By Sophia Rosenthal
Sexual assault, it seems, has become as much a part of college culture as all-nighters and cheap beer. Why? Rape culture. We’ve all heard the term, but what exactly does it mean? In her talk “From Catcalling to Sexual Assault: How We Can All Work to End Gender-Based Violence” at CMC’s Athenaeum on Thursday Feb. 26, political analyst, speaker and writer Zerlina Maxwell outlined exactly what rape culture means and, more specifically, what we can do to counteract it.
Maxwell, who has a law degree and was named one of The Root’s most influential black Americans under 45, is a contributing writer for EBONY.com, Mic.com and RHRealitycheck.org and has spoken around the country about rape culture and feminism. Maxwell began her presentation by defining rape culture as an intersection of violence and sexuality that essentially allows people to get away with gender-based violence. She characterized it as a spectrum of violence that extends from sexist comments to more publicized crimes like the Steubenville rape case, in which two football players were found guilty of sexually assaulting a teenage girl and of photographing the assault.
According to Maxwell, the rape culture epidemic can be broken into several elements: victim blaming, empathizing with rapists, the “false rape allegations” myth (it usually doesn’t mean there was no rape, it means some of the details of the rape might have been misrepresented), the “gray rape” myth (think Robin Thicke’s “Blurred Lines”), trivialization of rape, unhealthy masculinity/entitlement to women’s bodies and slutshaming/cyberbullying. Each of these elements can be seen everywhere from everyday conversations to mass media coverage. Maxwell’s presentation examined each element through photos, video clips and anecdotes. The point, however, was not simply to define rape culture, but to define it in order to eliminate it.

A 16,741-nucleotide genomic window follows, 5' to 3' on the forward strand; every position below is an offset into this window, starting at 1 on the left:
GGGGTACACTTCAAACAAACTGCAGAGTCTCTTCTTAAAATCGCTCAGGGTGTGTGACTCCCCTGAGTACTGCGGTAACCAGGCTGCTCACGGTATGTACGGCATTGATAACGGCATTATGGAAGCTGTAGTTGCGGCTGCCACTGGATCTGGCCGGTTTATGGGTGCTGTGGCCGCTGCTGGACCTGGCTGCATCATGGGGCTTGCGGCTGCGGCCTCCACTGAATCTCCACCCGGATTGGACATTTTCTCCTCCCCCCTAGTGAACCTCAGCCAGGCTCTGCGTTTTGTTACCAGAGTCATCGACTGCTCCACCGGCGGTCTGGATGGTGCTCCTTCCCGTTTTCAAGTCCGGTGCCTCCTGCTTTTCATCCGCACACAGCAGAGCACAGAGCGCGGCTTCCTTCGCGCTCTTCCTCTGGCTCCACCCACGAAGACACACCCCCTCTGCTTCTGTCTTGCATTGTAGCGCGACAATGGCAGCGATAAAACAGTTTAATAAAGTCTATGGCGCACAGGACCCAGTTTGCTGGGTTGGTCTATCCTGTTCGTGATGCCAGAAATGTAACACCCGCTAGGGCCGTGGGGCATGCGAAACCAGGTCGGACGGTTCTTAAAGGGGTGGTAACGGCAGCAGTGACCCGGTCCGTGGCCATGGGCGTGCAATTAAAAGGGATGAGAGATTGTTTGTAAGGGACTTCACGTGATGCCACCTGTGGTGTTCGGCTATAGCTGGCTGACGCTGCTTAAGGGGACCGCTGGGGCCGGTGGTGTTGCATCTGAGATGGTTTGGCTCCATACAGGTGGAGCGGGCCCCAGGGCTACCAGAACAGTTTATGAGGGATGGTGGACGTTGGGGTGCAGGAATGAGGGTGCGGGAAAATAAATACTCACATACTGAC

The latter portion of the talk focused on strategies for calling out and preventing rape culture when it manifests in our everyday lives. These strategies include bystander intervention, supporting survivors, being a vocal ally, believing survivors and asking for consent. Maxwell also emphasized teaching men not to rape, an assertion that was met with disbelief and outrage by conservative television host Sean Hannity and his viewers when she aired this statement on his show. Still, she presented her “5 Ways to Teach Men Not to Rape” to a much more receptive audience at the Athenaeum. According to Maxwell, teaching men not to rape involves teaching young men about legal consent, teaching bystander intervention, teaching them to see women’s humanity (rather than viewing them just as sexual objects for male pleasure), to express healthy masculinity and to believe survivors who come forward. Hopefully, she asserted, by spreading this knowledge and awareness, we can break the patterns that hurt us and the ones we love. “We have to be brave as individuals to...change the collective that’s around us,” Maxwell said.